For nearly ten years, I have been arguing that China may well be the first example of a mature fascism in power. The highest praise imaginable has been bestowed on this theory, by the People’s Republic itself. When I published an updated version of my theory (first published in the Wall Street Journal in 2002 and reprised in different form in NRO thereafter) in the Far East Economic Review in May, 2008, the entire issue was banned in China.
On the occasion of Mr. Hu’s visit to Washington, it seems appropriate to revisit this theme, which seems to me to have been abundantly confirmed by events.
Beijing Embraces Classical Fascism
by Michael Ledeen
Posted May 2, 2008
In 2002, I speculated that China may be something we have never seen before: a mature fascist state. Recent events there, especially the mass rage in response to Western criticism, seem to confirm that theory. More significantly, over the intervening six years China’s leaders have consolidated their hold on the organs of control—political, economic and cultural. Instead of gradually embracing pluralism as many expected, China’s corporatist elite has become even more entrenched.
Even though they still call themselves communists, and the Communist Party rules the country, classical fascism should be the starting point for our efforts to understand the People’s Republic. Imagine Italy 50 years after the fascist revolution. Mussolini would be dead and buried, the corporate state would be largely intact, the party would be firmly in control, and Italy would be governed by professional politicians, part of a corrupt elite, rather than the true believers who had marched on Rome. It would no longer be a system based on charisma, but would instead rest almost entirely on political repression, the leaders would be businesslike and cynical, not idealistic, and they would constantly invoke formulaic appeals to the grandeur of the “great Italian people,” “endlessly summoned to emulate the greatness of its ancestors.”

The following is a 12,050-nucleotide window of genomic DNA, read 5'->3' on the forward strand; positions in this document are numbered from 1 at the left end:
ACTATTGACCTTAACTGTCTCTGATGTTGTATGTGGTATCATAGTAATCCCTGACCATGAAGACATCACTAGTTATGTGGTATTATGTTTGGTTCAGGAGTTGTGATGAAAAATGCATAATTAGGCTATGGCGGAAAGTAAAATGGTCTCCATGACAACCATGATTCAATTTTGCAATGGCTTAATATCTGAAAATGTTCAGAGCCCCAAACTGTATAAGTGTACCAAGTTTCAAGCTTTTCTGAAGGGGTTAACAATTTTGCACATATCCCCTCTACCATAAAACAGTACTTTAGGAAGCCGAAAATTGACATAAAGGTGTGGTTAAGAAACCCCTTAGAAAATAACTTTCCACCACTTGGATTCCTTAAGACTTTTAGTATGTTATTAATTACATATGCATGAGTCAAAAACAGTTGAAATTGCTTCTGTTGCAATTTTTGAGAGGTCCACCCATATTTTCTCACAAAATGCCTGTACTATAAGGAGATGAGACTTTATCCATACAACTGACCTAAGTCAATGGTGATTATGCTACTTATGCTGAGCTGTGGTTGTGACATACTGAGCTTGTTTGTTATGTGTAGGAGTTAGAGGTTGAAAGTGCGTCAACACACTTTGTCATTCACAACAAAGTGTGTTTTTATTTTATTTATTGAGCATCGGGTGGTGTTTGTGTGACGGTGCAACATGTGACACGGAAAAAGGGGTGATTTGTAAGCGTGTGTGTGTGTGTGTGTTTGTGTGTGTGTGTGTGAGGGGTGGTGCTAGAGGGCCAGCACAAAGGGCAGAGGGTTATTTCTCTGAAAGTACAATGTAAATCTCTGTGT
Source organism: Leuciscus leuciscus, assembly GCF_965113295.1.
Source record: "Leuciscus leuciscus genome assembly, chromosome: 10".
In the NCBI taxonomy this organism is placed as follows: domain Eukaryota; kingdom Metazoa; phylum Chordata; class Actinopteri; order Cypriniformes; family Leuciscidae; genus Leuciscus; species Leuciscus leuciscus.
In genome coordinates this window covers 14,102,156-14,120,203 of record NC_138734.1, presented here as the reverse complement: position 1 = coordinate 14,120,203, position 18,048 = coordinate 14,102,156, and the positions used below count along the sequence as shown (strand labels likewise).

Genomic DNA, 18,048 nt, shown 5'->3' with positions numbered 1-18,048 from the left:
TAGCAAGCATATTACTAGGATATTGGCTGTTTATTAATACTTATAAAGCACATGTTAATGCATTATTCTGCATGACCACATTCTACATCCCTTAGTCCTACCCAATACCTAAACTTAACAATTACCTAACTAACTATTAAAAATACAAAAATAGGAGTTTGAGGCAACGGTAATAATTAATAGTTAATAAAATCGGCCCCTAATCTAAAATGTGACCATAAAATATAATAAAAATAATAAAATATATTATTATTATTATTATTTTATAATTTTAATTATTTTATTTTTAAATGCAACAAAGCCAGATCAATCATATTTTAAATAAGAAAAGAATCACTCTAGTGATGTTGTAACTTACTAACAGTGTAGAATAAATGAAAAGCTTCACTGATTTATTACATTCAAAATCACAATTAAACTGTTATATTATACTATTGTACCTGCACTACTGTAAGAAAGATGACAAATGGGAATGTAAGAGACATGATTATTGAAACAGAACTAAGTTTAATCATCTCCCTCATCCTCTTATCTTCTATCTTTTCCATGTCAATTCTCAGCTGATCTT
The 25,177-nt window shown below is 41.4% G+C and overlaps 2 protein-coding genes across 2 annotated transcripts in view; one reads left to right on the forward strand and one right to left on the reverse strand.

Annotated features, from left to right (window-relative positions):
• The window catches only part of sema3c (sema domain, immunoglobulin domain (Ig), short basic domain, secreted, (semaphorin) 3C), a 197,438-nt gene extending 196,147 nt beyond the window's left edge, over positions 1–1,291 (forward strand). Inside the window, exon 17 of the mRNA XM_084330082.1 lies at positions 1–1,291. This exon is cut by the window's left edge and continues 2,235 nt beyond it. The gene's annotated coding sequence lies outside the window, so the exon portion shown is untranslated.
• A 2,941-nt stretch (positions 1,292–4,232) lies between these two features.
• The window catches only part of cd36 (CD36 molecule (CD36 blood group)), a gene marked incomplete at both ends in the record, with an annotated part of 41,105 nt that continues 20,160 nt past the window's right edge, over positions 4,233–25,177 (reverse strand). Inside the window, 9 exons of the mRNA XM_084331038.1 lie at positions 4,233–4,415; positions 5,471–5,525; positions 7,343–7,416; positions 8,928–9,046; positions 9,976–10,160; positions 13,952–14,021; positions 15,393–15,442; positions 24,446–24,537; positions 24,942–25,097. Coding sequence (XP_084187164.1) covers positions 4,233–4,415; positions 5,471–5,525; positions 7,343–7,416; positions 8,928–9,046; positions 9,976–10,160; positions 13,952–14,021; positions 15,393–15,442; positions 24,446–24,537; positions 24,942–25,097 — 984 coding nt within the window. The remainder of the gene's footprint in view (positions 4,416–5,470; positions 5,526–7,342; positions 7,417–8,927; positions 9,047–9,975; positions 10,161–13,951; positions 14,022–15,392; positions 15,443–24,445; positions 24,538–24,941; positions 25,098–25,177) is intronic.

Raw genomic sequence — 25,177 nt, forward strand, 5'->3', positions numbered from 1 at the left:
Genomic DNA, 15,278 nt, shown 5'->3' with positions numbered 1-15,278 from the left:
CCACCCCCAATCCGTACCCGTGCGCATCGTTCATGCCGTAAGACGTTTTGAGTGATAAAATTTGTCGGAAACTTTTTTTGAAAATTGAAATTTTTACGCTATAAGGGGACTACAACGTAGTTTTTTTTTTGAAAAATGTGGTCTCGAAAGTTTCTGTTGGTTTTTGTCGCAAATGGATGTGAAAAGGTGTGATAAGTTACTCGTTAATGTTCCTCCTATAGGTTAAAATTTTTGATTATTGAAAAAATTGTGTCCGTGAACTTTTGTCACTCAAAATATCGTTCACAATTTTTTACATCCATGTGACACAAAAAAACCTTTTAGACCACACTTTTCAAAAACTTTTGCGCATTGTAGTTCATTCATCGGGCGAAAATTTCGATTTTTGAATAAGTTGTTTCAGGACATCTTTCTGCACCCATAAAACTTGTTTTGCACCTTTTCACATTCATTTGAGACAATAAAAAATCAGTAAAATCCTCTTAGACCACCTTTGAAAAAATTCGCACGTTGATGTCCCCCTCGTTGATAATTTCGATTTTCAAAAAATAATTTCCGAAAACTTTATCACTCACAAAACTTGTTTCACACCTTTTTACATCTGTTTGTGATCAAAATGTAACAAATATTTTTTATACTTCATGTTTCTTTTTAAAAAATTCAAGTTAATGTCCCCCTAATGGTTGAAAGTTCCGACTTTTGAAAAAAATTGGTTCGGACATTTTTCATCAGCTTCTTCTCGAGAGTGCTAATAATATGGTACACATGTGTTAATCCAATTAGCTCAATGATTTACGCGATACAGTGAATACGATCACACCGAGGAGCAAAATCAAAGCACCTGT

Substitute in the “great Chinese people” and it all sounds familiar. We are certainly not dealing with a Communist regime, either politically or economically, nor do Chinese leaders, even those who followed the radical reformer Deng Xiaoping, seem to be at all interested in treading the dangerous and uneven path from Stalinism to democracy. They know that Mikhail Gorbachev fell when he tried to control the economy while giving political freedom. They are attempting the opposite, keeping a firm grip on political power while permitting relatively free areas of economic enterprise. Their political methods are quite like those used by the European fascists 80 years ago.